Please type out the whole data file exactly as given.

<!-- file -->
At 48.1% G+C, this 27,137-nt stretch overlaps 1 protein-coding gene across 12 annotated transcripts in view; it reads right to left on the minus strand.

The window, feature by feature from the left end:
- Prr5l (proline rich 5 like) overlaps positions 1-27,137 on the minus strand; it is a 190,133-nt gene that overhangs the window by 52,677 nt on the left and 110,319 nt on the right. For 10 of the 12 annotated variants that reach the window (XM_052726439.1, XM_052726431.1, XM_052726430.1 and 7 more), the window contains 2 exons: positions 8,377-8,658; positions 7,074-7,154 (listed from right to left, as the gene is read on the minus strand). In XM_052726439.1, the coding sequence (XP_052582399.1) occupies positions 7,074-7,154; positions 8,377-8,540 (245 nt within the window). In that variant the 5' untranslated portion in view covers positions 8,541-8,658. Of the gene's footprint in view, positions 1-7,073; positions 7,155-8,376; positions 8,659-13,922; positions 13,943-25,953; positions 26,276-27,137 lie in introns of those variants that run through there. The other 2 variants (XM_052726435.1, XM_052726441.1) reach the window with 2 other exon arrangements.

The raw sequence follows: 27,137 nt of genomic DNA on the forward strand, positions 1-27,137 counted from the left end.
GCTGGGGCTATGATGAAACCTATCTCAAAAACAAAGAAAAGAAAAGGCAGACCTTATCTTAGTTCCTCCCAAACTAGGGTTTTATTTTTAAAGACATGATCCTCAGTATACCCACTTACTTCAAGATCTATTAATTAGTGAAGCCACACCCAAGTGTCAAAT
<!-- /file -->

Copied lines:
At 48.1% G+C, this 27,137-nt stretch overlaps 1 protein-coding gene across 12 annotated transcripts in view; it reads right to left on the minus strand.

The window, feature by feature from the left end:
- Prr5l (proline rich 5 like) overlaps positions 1-27,137 on the minus strand; it is a 190,133-nt gene that overhangs the window by 52,677 nt on the left and 110,319 nt on the right. For 10 of the 12 annotated variants that reach the window (XM_052726439.1, XM_052726431.1, XM_052726430.1 and 7 more), the window contains 2 exons: positions 8,377-8,658; positions 7,074-7,154 (listed from right to left, as the gene is read on the minus strand). In XM_052726439.1, the coding sequence (XP_052582399.1) occupies positions 7,074-7,154; positions 8,377-8,540 (245 nt within the window). In that variant the 5' untranslated portion in view covers positions 8,541-8,658. Of the gene's footprint in view, positions 1-7,073; positions 7,155-8,376; positions 8,659-13,922; positions 13,943-25,953; positions 26,276-27,137 lie in introns of those variants that run through there. The other 2 variants (XM_052726435.1, XM_052726441.1) reach the window with 2 other exon arrangements.

The raw sequence follows: 27,137 nt of genomic DNA on the forward strand, positions 1-27,137 counted from the left end.
GCTGGGGCTATGATGAAACCTATCTCAAAAACAAAGAAAAGAAAAGGCAGACCTTATCTTAGTTCCTCCCAAACTAGGGTTTTATTTTTAAAGACATGATCCTCAGTATACCCACTTACTTCAAGATCTATTAATTAGTGAAGCCACACCCAAGTGTCAAAT